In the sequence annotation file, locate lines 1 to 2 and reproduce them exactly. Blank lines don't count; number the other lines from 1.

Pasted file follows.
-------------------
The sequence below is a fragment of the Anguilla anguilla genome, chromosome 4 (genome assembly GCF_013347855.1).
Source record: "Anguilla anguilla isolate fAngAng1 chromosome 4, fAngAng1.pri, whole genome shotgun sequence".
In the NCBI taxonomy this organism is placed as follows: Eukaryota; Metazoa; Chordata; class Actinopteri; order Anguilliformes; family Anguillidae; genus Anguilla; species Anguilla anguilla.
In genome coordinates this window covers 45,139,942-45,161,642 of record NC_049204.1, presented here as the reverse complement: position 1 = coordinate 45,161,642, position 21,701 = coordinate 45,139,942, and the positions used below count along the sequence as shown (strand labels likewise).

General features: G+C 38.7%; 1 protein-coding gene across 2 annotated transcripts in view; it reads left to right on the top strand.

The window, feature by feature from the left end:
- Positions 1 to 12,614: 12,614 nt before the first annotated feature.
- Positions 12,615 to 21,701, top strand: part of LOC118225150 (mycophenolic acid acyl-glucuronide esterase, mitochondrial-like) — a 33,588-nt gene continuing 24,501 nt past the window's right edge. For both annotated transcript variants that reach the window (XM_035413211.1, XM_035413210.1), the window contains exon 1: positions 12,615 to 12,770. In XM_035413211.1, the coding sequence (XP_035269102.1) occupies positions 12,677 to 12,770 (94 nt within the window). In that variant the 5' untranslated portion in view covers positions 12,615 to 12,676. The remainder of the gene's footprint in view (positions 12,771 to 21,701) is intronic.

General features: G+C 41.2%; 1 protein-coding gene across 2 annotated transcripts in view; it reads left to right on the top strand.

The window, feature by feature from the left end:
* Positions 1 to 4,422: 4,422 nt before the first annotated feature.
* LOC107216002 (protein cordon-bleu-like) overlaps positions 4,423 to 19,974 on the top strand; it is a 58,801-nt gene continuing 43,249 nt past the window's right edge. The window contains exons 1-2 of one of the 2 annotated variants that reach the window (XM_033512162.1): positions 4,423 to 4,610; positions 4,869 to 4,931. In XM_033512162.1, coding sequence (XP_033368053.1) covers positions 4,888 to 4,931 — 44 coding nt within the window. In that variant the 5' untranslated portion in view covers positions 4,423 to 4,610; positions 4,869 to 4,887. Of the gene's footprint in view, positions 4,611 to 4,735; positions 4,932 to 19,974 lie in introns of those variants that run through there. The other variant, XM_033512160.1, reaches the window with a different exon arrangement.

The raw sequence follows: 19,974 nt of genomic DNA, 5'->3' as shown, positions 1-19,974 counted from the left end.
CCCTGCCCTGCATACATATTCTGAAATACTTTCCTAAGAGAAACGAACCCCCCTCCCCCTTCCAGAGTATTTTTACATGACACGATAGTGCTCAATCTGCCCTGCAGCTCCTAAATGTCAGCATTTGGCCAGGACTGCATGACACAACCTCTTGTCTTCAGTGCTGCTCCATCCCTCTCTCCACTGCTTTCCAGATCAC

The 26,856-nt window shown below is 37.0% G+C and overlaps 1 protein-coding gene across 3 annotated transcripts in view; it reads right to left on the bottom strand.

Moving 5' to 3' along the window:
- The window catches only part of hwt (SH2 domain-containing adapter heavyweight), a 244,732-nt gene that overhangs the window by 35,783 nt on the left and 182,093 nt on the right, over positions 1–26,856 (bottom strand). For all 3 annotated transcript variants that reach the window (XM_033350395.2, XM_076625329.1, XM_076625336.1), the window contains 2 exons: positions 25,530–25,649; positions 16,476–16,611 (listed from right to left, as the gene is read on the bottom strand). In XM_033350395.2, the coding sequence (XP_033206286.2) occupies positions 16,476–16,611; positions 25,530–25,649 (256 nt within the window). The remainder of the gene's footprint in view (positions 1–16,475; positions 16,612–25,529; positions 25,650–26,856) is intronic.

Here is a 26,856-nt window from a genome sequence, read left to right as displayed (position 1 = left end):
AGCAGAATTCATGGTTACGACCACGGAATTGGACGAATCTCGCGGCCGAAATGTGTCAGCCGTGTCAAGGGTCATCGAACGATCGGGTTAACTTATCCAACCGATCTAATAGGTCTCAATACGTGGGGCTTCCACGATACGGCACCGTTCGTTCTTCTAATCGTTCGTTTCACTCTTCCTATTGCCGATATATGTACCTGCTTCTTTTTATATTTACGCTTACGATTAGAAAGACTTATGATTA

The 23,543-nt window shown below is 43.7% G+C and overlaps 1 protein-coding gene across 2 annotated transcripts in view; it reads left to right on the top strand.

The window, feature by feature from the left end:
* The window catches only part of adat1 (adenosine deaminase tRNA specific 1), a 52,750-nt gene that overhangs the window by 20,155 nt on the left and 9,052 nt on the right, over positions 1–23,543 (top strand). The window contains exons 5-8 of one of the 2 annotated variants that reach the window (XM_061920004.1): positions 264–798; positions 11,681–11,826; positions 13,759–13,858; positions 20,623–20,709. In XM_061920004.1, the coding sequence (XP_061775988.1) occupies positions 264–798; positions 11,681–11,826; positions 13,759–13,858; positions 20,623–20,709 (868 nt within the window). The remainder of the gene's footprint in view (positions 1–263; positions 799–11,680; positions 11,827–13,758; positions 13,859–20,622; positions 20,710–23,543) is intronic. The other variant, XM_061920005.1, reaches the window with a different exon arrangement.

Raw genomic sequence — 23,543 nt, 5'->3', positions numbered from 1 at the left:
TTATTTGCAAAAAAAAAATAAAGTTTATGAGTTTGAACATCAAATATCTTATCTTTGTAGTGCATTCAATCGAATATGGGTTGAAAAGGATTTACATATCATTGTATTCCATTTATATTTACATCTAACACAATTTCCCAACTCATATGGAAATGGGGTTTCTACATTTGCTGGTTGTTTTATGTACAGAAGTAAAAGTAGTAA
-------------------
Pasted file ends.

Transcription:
The sequence below is a fragment of the Anguilla anguilla genome, chromosome 4 (genome assembly GCF_013347855.1).
Source record: "Anguilla anguilla isolate fAngAng1 chromosome 4, fAngAng1.pri, whole genome shotgun sequence".